\(-1 \times -1\) = \(1 \times 1\)

By cross multiplication

\(\frac{-1}{1}\) = \( \frac{1}{-1}\)

Taking square root on both sides

\(\frac{ \sqrt{-1}}{\sqrt{1}}\) = \(\frac {\sqrt{1}}{\sqrt{-1}}\)

We know that \(i\) = \(\sqrt{-1}\)

\(\frac{i}{\sqrt{1}}\) = \(\frac{\sqrt{1}}{i}\)

\(i \times i\) = \(\sqrt{1} \times \sqrt{1}\)

\(i^{2}\) = \(1\)

Also we know \(i^{2}\) = \(-1\)

This implies \(-1\) = \(1\)

Taking log on both sides we get \(log -1\) = \(log 1\)

Also \(1\) =\(-1^{2}\)

\(log -1^{3}\) = \(log -1^{2}\)

\(3 log -1\) = \( 2 log -1\)

Since \(log -1\) is not zero, we can divide by \(log -1\) on both sides we get

\(3\) = \(2\)

\(3\) = \(1\) + \(1\)

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## Comments

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TopNewestSee Proof that -1 = 1

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This question was asked to me by one of my friends and I couldn't answer him and he told me that it was ajoke. But because of you I have come to know the solution. Thanks a lot.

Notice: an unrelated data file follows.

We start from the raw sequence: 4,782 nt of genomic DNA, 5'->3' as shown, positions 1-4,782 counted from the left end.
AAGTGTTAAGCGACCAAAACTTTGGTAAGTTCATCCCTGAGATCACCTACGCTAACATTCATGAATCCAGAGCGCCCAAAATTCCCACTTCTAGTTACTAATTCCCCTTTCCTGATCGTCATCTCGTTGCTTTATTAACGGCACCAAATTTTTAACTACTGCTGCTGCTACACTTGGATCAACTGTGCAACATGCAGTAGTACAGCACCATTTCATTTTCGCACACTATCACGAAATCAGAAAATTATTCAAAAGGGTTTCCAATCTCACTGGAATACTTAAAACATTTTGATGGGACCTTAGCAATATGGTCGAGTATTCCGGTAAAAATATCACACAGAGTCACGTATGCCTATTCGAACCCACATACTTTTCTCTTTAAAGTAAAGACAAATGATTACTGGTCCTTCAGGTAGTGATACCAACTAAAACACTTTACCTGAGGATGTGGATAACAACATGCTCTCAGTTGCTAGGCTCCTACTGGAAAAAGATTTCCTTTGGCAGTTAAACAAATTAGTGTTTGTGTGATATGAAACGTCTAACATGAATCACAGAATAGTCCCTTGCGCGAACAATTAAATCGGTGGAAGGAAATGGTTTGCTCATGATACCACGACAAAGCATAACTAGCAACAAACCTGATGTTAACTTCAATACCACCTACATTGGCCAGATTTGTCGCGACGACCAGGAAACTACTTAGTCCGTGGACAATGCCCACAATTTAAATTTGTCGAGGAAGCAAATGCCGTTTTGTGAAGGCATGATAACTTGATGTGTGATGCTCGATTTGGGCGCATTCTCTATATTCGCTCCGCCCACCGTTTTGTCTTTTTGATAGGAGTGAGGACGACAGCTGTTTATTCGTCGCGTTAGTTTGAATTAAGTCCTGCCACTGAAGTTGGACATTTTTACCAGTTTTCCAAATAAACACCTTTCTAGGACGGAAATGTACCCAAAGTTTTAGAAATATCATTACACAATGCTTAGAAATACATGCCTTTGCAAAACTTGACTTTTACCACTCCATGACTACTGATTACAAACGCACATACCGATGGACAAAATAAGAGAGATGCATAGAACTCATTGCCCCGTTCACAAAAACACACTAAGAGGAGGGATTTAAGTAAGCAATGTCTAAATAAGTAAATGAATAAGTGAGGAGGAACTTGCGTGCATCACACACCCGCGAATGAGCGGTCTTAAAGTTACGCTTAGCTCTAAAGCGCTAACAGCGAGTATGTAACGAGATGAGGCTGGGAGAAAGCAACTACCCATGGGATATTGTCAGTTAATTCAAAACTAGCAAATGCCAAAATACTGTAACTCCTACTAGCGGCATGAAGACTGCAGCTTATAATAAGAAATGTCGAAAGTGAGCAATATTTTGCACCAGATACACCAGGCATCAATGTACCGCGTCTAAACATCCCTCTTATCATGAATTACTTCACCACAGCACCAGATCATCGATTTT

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but can we use the idea of log of a negative no. in the proof when it is not defined....???

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hey,revan check out ur mail (revandon007@gmail.com),a surprise is waiting for u...........

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Wow .. :D Amazing

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just add more problems like this...

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